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Soulskill

An anonymous reader writes "I really want to go travel the world with the money I've saved up at my day job, but I also want to grow as a developer in the process. This is a long-term engagement: 2-3 years or more depending on whether my software is successful. I'll probably be hopping from hostel to hostel at first, with a few weeks at each. How do I find a good work environment in these conditions? Do hostels generally have quiet areas where work could be done? Is it OK to get out your laptop and spend the day in a cafe in Europe, assuming you keep buying drinks? What about hackerspaces — are those common on the other side of the globe? (Apartments are an option for later on, but I'm concerned about losing the social atmosphere that's built in with the hostel lifestyle.) I've never done anything like this before, but I'm really excited about the idea! Any advice would be greatly appreciated."

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In the grand scheme of MOBAs, Ironclad’s Sins of a Dark Age is quite the bold thing. AI directors, random rule-rewriting quests, and other RPG-influenced, flow-shattering shenanigans? This certainly isn’t DOTA 2.5 or Assortment of Apologues, and it’s not trying to be. But at one point, it was doing its damndest to be so much more. Unfortunately, the RTS-style base-building and commanding didn’t pan out, and Ironclad scratched them almost entirely. But according to studio director and co-owner Blair Fraser, his MOBA’s retching rejection of all things RTS is indicative of much larger problems for both genres. One, he argues, is on its death bed, and the other could be following suit if it doesn’t start blazing new trails.

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Syria’s Internet infrastructure remains almost entirely dark today. Almost.

The folks at Renesys, who were the first to notice that something was amiss with the telecom infrastructure of the war-torn Middle Eastern nation, have been hard at work sifting through their data — and they’ve found something interesting.

At least five networks operating outside Syria, but still operating within Syrian-registered IP address spaces, are still working, and are apparently controlled by India’s Tata Communications.

These same networks, Renesys says, have some servers running on them that were implicated in an attempt to deliver Trojans and other malware to Syrian activists. The payload was a fake “Skype Encryption Tool” — which is, on its face, kind of silly, because Skype itself is already encrypted to some degree — that was actually a spying tool. The Electronic Frontier Foundation covered the attempted cyber attack at the time.

Cloudflare has also been monitoring the situation in Syria and has made a few interesting observations.

First, pretty much all Internet access in the country is funneled through one point: The state-run, state-controlled Syrian Telecommunications Establishment. The companies that provide this capacity running into the country are PCCW and Turk Telekom as the primary providers, with Telecom Italia and Tata providing additional capacity.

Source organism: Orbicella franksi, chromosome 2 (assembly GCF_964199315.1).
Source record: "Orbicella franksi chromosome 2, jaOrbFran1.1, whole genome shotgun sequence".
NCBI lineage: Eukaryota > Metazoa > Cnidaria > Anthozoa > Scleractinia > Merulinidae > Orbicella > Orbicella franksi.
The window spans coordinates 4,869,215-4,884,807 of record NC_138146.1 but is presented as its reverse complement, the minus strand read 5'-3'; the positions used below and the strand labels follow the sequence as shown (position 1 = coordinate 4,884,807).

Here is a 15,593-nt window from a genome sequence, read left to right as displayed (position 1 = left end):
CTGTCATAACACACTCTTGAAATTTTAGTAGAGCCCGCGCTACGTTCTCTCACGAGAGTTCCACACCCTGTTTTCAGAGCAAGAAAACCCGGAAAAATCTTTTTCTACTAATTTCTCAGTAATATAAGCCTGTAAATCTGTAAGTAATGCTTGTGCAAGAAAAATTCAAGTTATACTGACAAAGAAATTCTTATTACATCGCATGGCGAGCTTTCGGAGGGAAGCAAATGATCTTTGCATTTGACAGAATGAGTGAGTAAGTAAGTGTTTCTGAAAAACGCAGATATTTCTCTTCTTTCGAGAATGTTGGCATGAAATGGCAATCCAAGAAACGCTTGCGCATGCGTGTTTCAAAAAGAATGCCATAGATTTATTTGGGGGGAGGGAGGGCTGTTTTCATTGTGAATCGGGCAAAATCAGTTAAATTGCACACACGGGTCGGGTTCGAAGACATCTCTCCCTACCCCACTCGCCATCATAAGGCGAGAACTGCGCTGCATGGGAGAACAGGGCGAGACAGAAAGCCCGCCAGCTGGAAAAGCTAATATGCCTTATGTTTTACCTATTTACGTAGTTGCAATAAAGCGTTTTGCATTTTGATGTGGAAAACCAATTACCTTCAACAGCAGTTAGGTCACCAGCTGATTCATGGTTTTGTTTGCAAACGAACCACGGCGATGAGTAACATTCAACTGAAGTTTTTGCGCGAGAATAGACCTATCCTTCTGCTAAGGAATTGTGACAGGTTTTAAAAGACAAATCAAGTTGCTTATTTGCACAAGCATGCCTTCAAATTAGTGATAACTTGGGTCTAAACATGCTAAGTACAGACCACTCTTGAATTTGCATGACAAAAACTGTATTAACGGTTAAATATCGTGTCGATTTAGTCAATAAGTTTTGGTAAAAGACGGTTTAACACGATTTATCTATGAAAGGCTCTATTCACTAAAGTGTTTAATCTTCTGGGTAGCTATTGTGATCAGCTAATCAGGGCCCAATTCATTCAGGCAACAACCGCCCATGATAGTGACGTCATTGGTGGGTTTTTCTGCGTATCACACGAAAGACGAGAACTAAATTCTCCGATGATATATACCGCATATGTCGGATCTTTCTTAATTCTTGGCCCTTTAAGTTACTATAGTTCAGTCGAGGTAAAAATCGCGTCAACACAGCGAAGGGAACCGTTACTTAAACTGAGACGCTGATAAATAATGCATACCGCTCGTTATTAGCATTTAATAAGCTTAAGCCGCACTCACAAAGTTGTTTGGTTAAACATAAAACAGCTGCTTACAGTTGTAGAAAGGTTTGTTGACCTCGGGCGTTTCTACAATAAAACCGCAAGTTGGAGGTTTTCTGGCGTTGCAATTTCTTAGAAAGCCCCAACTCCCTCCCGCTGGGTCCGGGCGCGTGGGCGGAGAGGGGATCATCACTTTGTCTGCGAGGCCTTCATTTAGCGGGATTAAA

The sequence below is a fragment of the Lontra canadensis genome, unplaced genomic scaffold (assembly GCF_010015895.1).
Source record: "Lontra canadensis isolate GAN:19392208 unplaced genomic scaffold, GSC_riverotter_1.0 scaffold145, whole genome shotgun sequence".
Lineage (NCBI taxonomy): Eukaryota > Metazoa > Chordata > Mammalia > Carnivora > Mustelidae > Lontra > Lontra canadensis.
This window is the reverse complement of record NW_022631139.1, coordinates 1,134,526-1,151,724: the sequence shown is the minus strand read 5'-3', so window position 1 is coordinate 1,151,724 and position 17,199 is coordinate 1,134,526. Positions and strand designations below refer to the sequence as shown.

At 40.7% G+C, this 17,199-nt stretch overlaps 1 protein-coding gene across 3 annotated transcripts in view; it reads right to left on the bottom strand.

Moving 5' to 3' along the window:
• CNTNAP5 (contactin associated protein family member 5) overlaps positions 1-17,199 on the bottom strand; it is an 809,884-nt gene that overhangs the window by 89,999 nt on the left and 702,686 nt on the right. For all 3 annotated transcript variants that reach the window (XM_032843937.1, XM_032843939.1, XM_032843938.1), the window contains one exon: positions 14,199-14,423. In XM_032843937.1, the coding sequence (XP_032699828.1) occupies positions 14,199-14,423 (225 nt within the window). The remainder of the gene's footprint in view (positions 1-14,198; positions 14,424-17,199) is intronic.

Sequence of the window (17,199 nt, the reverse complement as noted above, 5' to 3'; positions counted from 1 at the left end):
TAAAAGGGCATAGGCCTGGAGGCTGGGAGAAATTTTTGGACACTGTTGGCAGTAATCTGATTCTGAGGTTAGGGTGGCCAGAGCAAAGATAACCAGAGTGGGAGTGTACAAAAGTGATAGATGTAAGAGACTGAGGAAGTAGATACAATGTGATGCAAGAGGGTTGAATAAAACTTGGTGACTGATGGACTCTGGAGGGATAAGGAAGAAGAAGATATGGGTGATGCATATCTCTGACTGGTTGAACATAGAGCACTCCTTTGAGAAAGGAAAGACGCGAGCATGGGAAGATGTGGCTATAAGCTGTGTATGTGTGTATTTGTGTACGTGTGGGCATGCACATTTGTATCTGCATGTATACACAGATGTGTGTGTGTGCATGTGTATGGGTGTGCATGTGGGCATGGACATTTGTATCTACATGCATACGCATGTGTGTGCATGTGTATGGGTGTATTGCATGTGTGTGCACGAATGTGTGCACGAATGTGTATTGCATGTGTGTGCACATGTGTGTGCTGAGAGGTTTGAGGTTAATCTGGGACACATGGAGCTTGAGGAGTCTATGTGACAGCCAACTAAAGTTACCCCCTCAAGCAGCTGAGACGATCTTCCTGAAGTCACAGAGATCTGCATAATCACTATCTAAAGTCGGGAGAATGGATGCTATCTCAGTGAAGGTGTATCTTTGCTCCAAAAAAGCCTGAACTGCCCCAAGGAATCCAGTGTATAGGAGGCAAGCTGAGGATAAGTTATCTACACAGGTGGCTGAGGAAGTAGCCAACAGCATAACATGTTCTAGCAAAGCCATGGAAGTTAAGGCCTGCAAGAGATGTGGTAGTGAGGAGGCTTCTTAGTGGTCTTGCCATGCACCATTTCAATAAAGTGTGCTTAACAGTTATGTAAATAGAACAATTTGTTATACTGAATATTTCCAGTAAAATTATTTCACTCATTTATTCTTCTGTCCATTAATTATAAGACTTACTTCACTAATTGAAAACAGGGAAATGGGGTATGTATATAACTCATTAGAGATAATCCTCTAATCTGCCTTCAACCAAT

There are, Cloudflare notes, four physical cables that bring Internet connectivity into Syria. Three of them are undersea cables that land in the coastal city of Tartus. A fourth comes in from Turkey to the north. Cloudflare’s Matt Prince says it’s unlikely that the cables were physically cut.

Cloudflare put together a video of what it looked like watching the changes in the routing tables happen live. It’s less than two minutes long.

For what it’s worth, Syria’s information minister is being quoted in various reports as blaming the opposition for the shutdown.

So the question is: Why now? Clearly, the Syrian regime is under more pressure than ever before. Previously, it tended to view the country’s Internet as a tool to not only get its own word out to the wider world, but also to try and spy on and monitor the activities of the rebels and activists.

With fighting intensifying in and around the capital and the commercial city of Aleppo, the decision to throw the kill switch might indicate a decision to try to disrupt enemy communications. Or it might mask a seriously aggressive military action that it wants to keep as secret as possible. We don’t know yet.

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Ben sez, "I want to share a short documentary that I recently produced about the hidden Infrastructure of the Internet called Bundled, Buried and Behind Closed Doors. The video is meant to remind viewers that the Internet is a physical, geographically anchored thing. It features a tour inside Telx's 9th floor Internet exchange at 60 Hudson Street in New York City, and explores how this building became one of the world's most concentrated hubs of Internet connectivity."

Lower Manhattan’s 60 Hudson Street is one of the world’s most concentrated hubs of Internet connectivity. This short documentary peeks inside, offering a glimpse of the massive material infrastructure that makes the Internet possible.

Featuring interviews with Stephen Graham, Saskia Sassen, Dave Timmes of Telx, Rich Miller of datacenterknowledge.com, Stephen Klenert of Atlantic Metro Communications, and Josh Wallace of the City of Palo Alto Utilities.

Bundled, Buried & Behind Closed Doors

(Thanks, Ben!)

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